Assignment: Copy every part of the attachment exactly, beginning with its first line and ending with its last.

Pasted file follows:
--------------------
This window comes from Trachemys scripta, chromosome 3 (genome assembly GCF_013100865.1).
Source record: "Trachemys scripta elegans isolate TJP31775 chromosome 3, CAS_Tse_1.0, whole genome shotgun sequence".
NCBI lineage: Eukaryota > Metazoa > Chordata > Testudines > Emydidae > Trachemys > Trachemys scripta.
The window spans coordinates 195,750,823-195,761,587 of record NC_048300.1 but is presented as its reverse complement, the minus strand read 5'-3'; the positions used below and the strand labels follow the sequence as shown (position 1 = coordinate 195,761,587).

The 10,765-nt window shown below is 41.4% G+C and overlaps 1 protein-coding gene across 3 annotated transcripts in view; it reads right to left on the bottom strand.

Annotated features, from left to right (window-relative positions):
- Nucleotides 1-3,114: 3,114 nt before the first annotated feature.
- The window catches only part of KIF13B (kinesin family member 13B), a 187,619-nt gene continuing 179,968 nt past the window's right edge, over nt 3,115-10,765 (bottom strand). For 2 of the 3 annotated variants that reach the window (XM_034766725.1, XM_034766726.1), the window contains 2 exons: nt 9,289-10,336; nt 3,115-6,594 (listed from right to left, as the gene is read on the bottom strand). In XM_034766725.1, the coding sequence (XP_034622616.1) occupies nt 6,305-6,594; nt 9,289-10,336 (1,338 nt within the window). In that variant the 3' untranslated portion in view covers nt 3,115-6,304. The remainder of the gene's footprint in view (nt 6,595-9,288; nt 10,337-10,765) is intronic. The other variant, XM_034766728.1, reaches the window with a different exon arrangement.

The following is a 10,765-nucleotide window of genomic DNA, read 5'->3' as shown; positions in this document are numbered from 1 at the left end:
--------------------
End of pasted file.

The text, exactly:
This window comes from Trachemys scripta, chromosome 3 (genome assembly GCF_013100865.1).
Source record: "Trachemys scripta elegans isolate TJP31775 chromosome 3, CAS_Tse_1.0, whole genome shotgun sequence".
NCBI lineage: Eukaryota > Metazoa > Chordata > Testudines > Emydidae > Trachemys > Trachemys scripta.
The window spans coordinates 195,750,823-195,761,587 of record NC_048300.1 but is presented as its reverse complement, the minus strand read 5'-3'; the positions used below and the strand labels follow the sequence as shown (position 1 = coordinate 195,761,587).

The 10,765-nt window shown below is 41.4% G+C and overlaps 1 protein-coding gene across 3 annotated transcripts in view; it reads right to left on the bottom strand.

Annotated features, from left to right (window-relative positions):
- Nucleotides 1-3,114: 3,114 nt before the first annotated feature.
- The window catches only part of KIF13B (kinesin family member 13B), a 187,619-nt gene continuing 179,968 nt past the window's right edge, over nt 3,115-10,765 (bottom strand). For 2 of the 3 annotated variants that reach the window (XM_034766725.1, XM_034766726.1), the window contains 2 exons: nt 9,289-10,336; nt 3,115-6,594 (listed from right to left, as the gene is read on the bottom strand). In XM_034766725.1, the coding sequence (XP_034622616.1) occupies nt 6,305-6,594; nt 9,289-10,336 (1,338 nt within the window). In that variant the 3' untranslated portion in view covers nt 3,115-6,304. The remainder of the gene's footprint in view (nt 6,595-9,288; nt 10,337-10,765) is intronic. The other variant, XM_034766728.1, reaches the window with a different exon arrangement.

The following is a 10,765-nucleotide window of genomic DNA, read 5'->3' as shown; positions in this document are numbered from 1 at the left end: